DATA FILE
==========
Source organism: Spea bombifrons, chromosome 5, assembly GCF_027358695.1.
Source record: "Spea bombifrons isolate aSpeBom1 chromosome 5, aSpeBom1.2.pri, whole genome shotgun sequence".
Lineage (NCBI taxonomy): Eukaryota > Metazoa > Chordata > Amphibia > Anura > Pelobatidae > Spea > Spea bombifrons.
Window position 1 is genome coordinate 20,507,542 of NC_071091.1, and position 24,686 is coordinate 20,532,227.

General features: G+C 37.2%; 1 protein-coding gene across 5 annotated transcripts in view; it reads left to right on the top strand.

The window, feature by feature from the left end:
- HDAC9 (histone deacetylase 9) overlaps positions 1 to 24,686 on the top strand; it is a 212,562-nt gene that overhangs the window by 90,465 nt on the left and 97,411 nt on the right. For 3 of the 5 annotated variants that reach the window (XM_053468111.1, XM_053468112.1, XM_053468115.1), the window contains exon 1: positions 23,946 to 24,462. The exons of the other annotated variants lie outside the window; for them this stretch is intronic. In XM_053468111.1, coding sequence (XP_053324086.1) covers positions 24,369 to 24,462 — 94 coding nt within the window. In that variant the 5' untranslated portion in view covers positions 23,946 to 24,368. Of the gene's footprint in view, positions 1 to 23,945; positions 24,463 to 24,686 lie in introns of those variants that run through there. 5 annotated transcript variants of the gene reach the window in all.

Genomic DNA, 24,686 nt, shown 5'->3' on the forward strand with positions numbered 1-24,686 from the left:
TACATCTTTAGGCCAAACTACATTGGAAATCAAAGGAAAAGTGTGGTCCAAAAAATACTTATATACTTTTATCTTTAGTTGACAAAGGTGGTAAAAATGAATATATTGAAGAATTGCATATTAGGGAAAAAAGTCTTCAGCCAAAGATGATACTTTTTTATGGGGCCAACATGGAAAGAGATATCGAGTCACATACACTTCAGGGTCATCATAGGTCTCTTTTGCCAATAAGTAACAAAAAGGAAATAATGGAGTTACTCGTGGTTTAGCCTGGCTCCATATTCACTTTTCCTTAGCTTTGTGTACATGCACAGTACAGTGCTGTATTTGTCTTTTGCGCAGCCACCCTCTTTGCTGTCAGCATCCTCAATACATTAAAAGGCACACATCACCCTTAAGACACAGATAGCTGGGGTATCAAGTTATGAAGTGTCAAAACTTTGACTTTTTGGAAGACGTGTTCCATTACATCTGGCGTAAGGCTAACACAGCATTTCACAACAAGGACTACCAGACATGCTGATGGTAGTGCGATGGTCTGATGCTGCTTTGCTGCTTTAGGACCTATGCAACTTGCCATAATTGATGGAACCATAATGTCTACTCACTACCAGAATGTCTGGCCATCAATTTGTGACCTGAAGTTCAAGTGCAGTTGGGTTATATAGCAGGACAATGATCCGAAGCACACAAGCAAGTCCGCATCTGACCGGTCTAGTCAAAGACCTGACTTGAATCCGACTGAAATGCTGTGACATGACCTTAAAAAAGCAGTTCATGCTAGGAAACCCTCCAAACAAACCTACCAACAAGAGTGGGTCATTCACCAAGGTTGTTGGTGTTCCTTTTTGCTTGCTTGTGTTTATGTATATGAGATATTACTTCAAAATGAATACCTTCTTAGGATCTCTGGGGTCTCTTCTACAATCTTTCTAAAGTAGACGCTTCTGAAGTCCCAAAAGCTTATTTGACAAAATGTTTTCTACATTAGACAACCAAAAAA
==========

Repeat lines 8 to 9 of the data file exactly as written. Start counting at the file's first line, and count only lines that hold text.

Genomic DNA, 24,686 nt, shown 5'->3' on the forward strand with positions numbered 1-24,686 from the left:
TACATCTTTAGGCCAAACTACATTGGAAATCAAAGGAAAAGTGTGGTCCAAAAAATACTTATATACTTTTATCTTTAGTTGACAAAGGTGGTAAAAATGAATATATTGAAGAATTGCATATTAGGGAAAAAAGTCTTCAGCCAAAGATGATACTTTTTTATGGGGCCAACATGGAAAGAGATATCGAGTCACATACACTTCAGGGTCATCATAGGTCTCTTTTGCCAATAAGTAACAAAAAGGAAATAATGGAGTTACTCGTGGTTTAGCCTGGCTCCATATTCACTTTTCCTTAGCTTTGTGTACATGCACAGTACAGTGCTGTATTTGTCTTTTGCGCAGCCACCCTCTTTGCTGTCAGCATCCTCAATACATTAAAAGGCACACATCACCCTTAAGACACAGATAGCTGGGGTATCAAGTTATGAAGTGTCAAAACTTTGACTTTTTGGAAGACGTGTTCCATTACATCTGGCGTAAGGCTAACACAGCATTTCACAACAAGGACTACCAGACATGCTGATGGTAGTGCGATGGTCTGATGCTGCTTTGCTGCTTTAGGACCTATGCAACTTGCCATAATTGATGGAACCATAATGTCTACTCACTACCAGAATGTCTGGCCATCAATTTGTGACCTGAAGTTCAAGTGCAGTTGGGTTATATAGCAGGACAATGATCCGAAGCACACAAGCAAGTCCGCATCTGACCGGTCTAGTCAAAGACCTGACTTGAATCCGACTGAAATGCTGTGACATGACCTTAAAAAAGCAGTTCATGCTAGGAAACCCTCCAAACAAACCTACCAACAAGAGTGGGTCATTCACCAAGGTTGTTGGTGTTCCTTTTTGCTTGCTTGTGTTTATGTATATGAGATATTACTTCAAAATGAATACCTTCTTAGGATCTCTGGGGTCTCTTCTACAATCTTTCTAAAGTAGACGCTTCTGAAGTCCCAAAAGCTTATTTGACAAAATGTTTTCTACATTAGACAACCAAAAAA